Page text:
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May 30, 2019

Summer will officially arrive later this month (hooray!!!!)

And after what has felt like a never ending winter and an especially soggy spring, I am beyond excited to welcome the warm weather and start soaking up that Vitamin D.

One of my favourite things about the arrival of summer is the return of the local farmer’s markets. Spring and summer in Ontario are amazing growing seasons for our local farmers and there is no better place to showcase all our lovely local treasures than at your neighbourhood farmer’s market.

There, you will surely find a wide assortment of flavourful fruits, vegetables, herbs as well as local meats, eggs, dairy, fish, legumes and even wines, preserves and honey. These items have for the most part been freshly picked, locally grown or lovingly prepared.

What I love about the farmer’s market (aside from the delicious finds) is the interaction I have with the local vendors. They are wealth of knowledge when it comes to trying new or less common crops, they are often more than happy to suggest ways to prepare different foods and they have excellent insight into optimal storage or cooking methods for each of their delicious treats. If you are thinking of growing your own vegetables, fruits or herbs, they can also help offer some tips to make your garden a great success. I also love that I can buy foods in the quantities that I want and need, rather than in predetermined amounts. This helps save money and reduces waste. So whether it’s a single zucchini or 5 pints of field blueberries (to freeze and enjoy year round), I buy only what I need and have a plan for.

There are so many wonderful advantages to buying local and seasonal produce:

– Their freshness and amazing taste are hard to beat. Because foods are picked at their peak and have traveled fewer kilometers from farm to grocery/market, their flavour is strikingly intense and they will last longer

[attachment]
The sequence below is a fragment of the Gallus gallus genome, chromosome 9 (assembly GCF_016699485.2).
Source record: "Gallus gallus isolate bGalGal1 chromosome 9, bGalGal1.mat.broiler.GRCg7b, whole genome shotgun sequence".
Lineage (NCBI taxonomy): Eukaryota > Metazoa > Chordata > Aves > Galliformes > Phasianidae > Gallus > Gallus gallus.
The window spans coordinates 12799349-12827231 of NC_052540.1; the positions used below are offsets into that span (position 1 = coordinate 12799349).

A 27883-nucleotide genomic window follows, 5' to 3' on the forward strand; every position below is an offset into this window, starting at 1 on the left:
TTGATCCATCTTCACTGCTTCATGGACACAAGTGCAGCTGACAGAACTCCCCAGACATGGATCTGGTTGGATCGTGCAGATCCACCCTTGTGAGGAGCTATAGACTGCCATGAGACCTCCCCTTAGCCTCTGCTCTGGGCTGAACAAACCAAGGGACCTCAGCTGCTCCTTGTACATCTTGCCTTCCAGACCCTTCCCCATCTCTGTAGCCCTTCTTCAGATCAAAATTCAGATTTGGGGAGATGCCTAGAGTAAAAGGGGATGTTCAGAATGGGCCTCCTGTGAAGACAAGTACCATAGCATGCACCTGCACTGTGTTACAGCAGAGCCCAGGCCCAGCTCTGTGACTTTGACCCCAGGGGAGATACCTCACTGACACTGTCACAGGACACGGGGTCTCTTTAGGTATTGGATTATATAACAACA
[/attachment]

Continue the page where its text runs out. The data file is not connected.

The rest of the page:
– Buying local and in season is a great way to save money on grocery bills
– The benefits of supporting our local farmers, vendors and economy is a win-win for everyone
– A reduction in greenhouse gases is an important environmental benefits

Here are a few fruits and vegetables to look out for in the coming months.
Seasonal Crops in June and July (according to Foodland Ontario)


Field strawberries
Gooseberries Peaches


Green and yellow beans
Bok choy
Corn Field cucumbers
Peas (green and snow)
Summer squash

Looking for a fun activity for the whole family?

Why not visit a pick-your-own farm and fill a basket (or many) with bright tomatoes, cherries, peppers, peaches, berries or apples.

Wanting to eat local year-round?

Try freezing or canning fruits and vegetables you purchase in season. For more information and tips to get started with home canning, check out the Home Canning Guide at

Looking for a local recipe to get started?

Why not kick start the day with some high fibre oats topped with strawberry rhubarb compote made with Ontario fruits and honey (see recipe on our blog below).
So while you are visiting your neighbourhood farmer’s market this weekend, or the next time you are perusing the aisles at your grocery store, be sure to take an extra moment to look for fruits and vegetables grown locally and be sure to savour each and every delicious bite.

Bon appétit!

Ashley Rieder
Registered Dietitian, CDE

Foodland Ontario Availability Guide!.aspx#.VNfGWrDF82s

Ontario Strawberry Rhubarb Compote over Overnight Oats

Strawberry Rhubarb Compote


• 2 cups (500 mL) chopped Ontario rhubarb (1/2 inch pieces)
• ¼ cup (60 mL) Ontario honey
• 1 tbsp (15 mL) water
• 2 cups (500 mL) thick sliced Ontario strawberries
• 1 tsp (5 mL) grated orange rind
• ½ tsp (2 mL) vanilla


1. In medium saucepan, combine rhubarb, honey and water; bring to boil over medium heat, stirring occasionally.
2. Reduce heat and simmer for about 5 minutes, stirring occasionally, until rhubarb is tender. Stir in strawberries, orange rind and vanilla. Turn heat off, cover and let stand 5 minutes.

Overnight Oats


• ½ cup (125 mL) 2% milk OR unsweetened almond/cashew or coconut milk
• ½ cup (125 mL) Old fashioned rolled oats
• ½ cup (125 mL) 2% Plain Greek yogurt
• ½ Banana, mashed
• 1 tbsp. (15 mL) chia seeds


1. Add the milk, oats, yogurt, banana and chia seeds to a jar or container and give them a good stir.
2. Refrigerate overnight or for at least 5 hours.
3. In the morning, top oats with 2 tbsp. of the strawberry rhubarb compote and other toppings of your choice (we suggest some sliced almonds, pumpkin seeds or shredded coconut).

Strawberry Rhubarb Compote recipe adapted from Foodland Ontario Recipes.

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